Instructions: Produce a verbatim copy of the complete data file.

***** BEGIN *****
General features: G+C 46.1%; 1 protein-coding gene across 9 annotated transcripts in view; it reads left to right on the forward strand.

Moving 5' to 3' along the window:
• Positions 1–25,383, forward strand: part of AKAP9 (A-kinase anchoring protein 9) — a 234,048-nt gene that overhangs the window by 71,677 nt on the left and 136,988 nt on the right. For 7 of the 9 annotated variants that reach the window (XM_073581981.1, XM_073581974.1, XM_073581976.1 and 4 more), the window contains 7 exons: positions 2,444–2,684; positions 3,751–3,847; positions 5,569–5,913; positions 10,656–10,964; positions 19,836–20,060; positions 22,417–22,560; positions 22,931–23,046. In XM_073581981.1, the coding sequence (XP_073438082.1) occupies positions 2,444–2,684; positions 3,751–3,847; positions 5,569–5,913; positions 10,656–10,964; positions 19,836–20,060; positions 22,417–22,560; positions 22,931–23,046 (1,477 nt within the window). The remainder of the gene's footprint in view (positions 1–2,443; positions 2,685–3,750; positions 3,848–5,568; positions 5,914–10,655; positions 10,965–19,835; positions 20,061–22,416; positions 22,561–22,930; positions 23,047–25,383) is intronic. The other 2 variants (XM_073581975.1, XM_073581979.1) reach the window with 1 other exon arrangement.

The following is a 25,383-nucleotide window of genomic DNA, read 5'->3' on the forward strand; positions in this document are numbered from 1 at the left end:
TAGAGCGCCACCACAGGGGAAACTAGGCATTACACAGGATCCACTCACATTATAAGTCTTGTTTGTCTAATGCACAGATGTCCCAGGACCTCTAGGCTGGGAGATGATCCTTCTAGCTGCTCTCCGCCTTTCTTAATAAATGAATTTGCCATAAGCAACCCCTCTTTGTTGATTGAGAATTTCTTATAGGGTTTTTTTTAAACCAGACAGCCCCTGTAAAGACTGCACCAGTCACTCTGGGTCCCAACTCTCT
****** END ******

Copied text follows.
General features: G+C 46.1%; 1 protein-coding gene across 9 annotated transcripts in view; it reads left to right on the forward strand.

Moving 5' to 3' along the window:
• Positions 1–25,383, forward strand: part of AKAP9 (A-kinase anchoring protein 9) — a 234,048-nt gene that overhangs the window by 71,677 nt on the left and 136,988 nt on the right. For 7 of the 9 annotated variants that reach the window (XM_073581981.1, XM_073581974.1, XM_073581976.1 and 4 more), the window contains 7 exons: positions 2,444–2,684; positions 3,751–3,847; positions 5,569–5,913; positions 10,656–10,964; positions 19,836–20,060; positions 22,417–22,560; positions 22,931–23,046. In XM_073581981.1, the coding sequence (XP_073438082.1) occupies positions 2,444–2,684; positions 3,751–3,847; positions 5,569–5,913; positions 10,656–10,964; positions 19,836–20,060; positions 22,417–22,560; positions 22,931–23,046 (1,477 nt within the window). The remainder of the gene's footprint in view (positions 1–2,443; positions 2,685–3,750; positions 3,848–5,568; positions 5,914–10,655; positions 10,965–19,835; positions 20,061–22,416; positions 22,561–22,930; positions 23,047–25,383) is intronic. The other 2 variants (XM_073581975.1, XM_073581979.1) reach the window with 1 other exon arrangement.

The following is a 25,383-nucleotide window of genomic DNA, read 5'->3' on the forward strand; positions in this document are numbered from 1 at the left end:
TAGAGCGCCACCACAGGGGAAACTAGGCATTACACAGGATCCACTCACATTATAAGTCTTGTTTGTCTAATGCACAGATGTCCCAGGACCTCTAGGCTGGGAGATGATCCTTCTAGCTGCTCTCCGCCTTTCTTAATAAATGAATTTGCCATAAGCAACCCCTCTTTGTTGATTGAGAATTTCTTATAGGGTTTTTTTTAAACCAGACAGCCCCTGTAAAGACTGCACCAGTCACTCTGGGTCCCAACTCTCT